The Senate Appropriations Committee has proposed a significant cut in 2007 funding for a troubled weather satellite program and has called into question the ability of the National Oceanic and Atmospheric Administration (NOAA) to manage complex programs.

The 2007 Commerce, Justice, Science Appropriations bill (H.R. 5672) the committee approved July 13 would reduce NOAA’s $337.8 million request for the National Polar-orbiting Operational Environmental Satellite System (NPOESS) to $187.8 million. The current budget for the NPOESS program is $316 million.

The committee’s bill would also withhold an additional $100 million from the 2007 NOAA budget pending an analysis of alternatives to NPOESS.

The bill is currently awaiting a vote on the Senate floor. The House version of the legislation, which fully funded the administration’s 2007 request for NPOESS, passed June 27. The differences between the two bills will need to be resolved in a conference between the House and Senate following passage of the Senate bill.

NOAA shares funding for the NPOESS program with the U.S. Air Force. The House version of the 2007 Defense Appropriations Act, which was passed June 20, fully funded the Air Force’s $349 million 2007 budget request for its share of the NPOESS program. The Senate version of the 2007 defense budget request, which was approved by the Senate Appropriations Committee July 20, also fully funded the Air Force request for NPOESS.

The NPOESS program has run into significant technical difficulty in recent years, primarily due to problems with one of its sensors. That has driven the cost from an initial estimate of $6.8 billion to the most recent estimate of more than $11 billion as of June, when the program was restructured as part of a Pentagon review.

That review was mandated by legislation known as the Nunn-McCurdy provision, which requires the Pentagon to justify continuation of a program whose costs have grown by 25 percent, or cancel the project.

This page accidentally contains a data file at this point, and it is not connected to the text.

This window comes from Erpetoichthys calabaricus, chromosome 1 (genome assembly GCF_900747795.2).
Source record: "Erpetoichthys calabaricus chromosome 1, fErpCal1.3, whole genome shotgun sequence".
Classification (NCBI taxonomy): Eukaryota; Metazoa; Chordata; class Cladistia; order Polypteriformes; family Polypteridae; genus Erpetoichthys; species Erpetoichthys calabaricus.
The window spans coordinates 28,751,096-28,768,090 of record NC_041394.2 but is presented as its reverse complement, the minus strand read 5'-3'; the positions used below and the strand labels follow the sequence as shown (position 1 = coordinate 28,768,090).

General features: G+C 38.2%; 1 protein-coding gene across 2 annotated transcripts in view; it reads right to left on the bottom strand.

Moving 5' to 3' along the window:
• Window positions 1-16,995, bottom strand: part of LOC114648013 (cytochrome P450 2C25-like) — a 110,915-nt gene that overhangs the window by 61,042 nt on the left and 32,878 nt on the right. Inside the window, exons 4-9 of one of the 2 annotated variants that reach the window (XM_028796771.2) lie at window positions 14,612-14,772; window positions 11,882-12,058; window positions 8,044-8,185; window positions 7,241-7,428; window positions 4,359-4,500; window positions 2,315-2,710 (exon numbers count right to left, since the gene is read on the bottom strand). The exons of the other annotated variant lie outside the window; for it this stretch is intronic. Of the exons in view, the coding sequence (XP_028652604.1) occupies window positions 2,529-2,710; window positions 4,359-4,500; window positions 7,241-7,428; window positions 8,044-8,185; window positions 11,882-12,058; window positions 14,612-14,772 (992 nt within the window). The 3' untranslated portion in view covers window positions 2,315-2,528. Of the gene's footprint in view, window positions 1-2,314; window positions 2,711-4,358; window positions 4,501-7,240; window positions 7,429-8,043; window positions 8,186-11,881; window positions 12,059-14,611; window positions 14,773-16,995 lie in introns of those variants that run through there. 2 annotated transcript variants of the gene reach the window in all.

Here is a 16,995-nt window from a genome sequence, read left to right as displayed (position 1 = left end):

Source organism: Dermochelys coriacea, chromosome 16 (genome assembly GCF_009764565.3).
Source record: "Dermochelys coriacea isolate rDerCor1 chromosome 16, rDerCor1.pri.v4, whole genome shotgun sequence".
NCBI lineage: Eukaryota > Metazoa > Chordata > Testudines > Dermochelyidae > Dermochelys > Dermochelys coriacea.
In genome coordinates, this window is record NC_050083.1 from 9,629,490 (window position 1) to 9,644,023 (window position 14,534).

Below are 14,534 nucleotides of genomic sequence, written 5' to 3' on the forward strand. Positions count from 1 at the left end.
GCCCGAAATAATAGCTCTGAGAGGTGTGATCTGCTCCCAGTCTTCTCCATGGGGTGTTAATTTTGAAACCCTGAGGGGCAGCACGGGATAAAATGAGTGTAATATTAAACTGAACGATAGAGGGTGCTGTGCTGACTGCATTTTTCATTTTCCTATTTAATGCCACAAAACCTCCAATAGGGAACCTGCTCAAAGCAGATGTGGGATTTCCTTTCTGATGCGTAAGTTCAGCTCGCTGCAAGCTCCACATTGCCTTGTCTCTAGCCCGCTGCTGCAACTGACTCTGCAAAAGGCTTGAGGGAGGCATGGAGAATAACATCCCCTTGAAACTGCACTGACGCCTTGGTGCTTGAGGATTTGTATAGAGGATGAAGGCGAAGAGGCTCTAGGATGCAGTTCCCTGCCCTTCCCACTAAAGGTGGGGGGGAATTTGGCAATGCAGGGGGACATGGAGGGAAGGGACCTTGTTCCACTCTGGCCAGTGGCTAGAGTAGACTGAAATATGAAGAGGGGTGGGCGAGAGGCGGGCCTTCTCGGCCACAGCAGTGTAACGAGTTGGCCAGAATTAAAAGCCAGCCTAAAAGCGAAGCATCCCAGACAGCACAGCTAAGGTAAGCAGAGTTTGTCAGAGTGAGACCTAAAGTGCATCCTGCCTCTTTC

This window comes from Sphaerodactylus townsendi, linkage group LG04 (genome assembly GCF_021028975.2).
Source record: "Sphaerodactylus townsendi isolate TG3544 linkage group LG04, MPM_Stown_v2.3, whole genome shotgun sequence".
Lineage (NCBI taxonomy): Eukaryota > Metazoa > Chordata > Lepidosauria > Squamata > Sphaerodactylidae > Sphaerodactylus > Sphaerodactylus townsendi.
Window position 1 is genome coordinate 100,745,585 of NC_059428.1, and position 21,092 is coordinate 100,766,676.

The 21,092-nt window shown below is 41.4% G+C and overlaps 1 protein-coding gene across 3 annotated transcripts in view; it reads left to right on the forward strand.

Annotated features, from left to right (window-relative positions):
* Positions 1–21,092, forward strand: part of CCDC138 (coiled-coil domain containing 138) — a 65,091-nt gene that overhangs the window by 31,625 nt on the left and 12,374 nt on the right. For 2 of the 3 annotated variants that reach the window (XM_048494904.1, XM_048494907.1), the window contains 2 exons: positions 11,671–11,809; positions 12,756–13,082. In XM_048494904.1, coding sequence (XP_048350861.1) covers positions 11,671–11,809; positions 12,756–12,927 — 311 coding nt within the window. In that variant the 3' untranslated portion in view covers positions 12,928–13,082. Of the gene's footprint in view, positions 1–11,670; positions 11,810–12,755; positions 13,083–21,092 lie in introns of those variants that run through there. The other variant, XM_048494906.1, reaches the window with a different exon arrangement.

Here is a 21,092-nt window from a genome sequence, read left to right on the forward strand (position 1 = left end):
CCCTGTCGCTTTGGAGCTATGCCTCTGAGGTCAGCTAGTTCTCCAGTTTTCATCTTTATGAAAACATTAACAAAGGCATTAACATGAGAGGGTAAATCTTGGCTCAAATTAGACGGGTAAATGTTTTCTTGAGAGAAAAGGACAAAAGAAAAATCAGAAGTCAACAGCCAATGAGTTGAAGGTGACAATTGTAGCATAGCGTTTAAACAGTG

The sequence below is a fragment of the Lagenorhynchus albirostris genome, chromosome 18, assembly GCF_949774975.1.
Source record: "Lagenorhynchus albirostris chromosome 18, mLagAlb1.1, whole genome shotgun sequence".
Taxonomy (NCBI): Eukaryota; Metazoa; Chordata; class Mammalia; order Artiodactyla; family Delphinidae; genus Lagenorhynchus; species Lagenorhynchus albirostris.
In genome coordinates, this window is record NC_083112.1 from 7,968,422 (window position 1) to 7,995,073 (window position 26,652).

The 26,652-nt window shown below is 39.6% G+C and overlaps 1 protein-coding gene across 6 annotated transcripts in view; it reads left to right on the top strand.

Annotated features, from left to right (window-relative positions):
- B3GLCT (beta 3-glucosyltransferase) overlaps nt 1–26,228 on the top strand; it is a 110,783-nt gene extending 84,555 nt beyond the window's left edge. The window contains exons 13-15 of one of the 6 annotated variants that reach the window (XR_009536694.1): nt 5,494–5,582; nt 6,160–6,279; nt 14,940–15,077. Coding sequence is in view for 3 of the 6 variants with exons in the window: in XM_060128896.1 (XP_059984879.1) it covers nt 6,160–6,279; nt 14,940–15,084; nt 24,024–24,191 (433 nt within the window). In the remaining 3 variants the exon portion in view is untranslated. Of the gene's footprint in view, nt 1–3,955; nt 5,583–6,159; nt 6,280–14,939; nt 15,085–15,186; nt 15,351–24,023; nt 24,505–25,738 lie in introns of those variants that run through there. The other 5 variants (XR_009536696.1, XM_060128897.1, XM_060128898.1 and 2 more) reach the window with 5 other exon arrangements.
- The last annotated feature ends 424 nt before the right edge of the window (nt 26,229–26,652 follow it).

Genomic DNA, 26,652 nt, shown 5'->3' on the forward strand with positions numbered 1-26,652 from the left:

The completion of the Nunn-McCurdy review was preceded by a May report from the U.S. Commerce Department’s inspector general that concluded top NOAA officials had plenty of warning of the development problems with NPOESS, but they did not act to address them until the program had spiraled out of control. NOAA is a division of the Commerce Department.

The cost growth on the program, coupled with the findings of the Commerce Department’s inspector general, “reflect poorly upon senior NOAA management and have eroded the committee’s confidence in the agency to effectively execute large-scale, multi-year contracts,” the Senate Appropriations Committee wrote in a report accompanying the 2007 Commerce, Justice, Science spending bill. “The committee recognizes the severe importance of the NPOESS program to this country, but given NOAA’s history of passive oversight and the fact that costs have grown with a decline in future capabilities, the committee is compelled to reduce funding because a poorly managed program will never achieve its goals.”

The committee also questioned whether NOAA would have reported the cost growth on the NPOESS program to Congress if it were not for the Pentagon’s involvement in the program, which brought the Nunn-McCurdy requirements into the picture.

The Nunn-McCurdy provision only applies to military programs, and the committee expressed concern that NOAA might not notify Congress in a timely fashion on future efforts like the next generation of Geostationary Operational Environmental Satellites.

The committee directed the Commerce Department to use funds within the 2007 NPOESS program to hire a nonprofit research organization to study the cost and expected operational utility of NPOESS compared to other alternatives.

NOAA spokesman John Leslie declined to comment on the potential impact of the Senate committee’s proposed cut to NPOESS. In a written statement, Leslie said that NOAA plans to “work with Congress to obtain funding for NOAA programs as we go through the appropriations process,” and noted the importance of maintaining weather satellite data continuity during events like the current heat wave, hurricane season and wildfires.

U.S. Rep. David Wu (D-Ore.), ranking member of the House Science environment, technology and standards subcommittee and a vocal critic of NOAA’s management of the NPOESS program, called the Senate appropriators’ action “a strong shot across the bow” during a July 18 interview.

Wu said NOAA’s management of the NPOESS program has put members of Congress charged with overseeing its budget in a difficult position.

“One would wish that withholding the money would solve the problem,” Wu said. But a significant reduction to the 2007 budget request for the effort could potentially drive the total cost of the program higher, he said.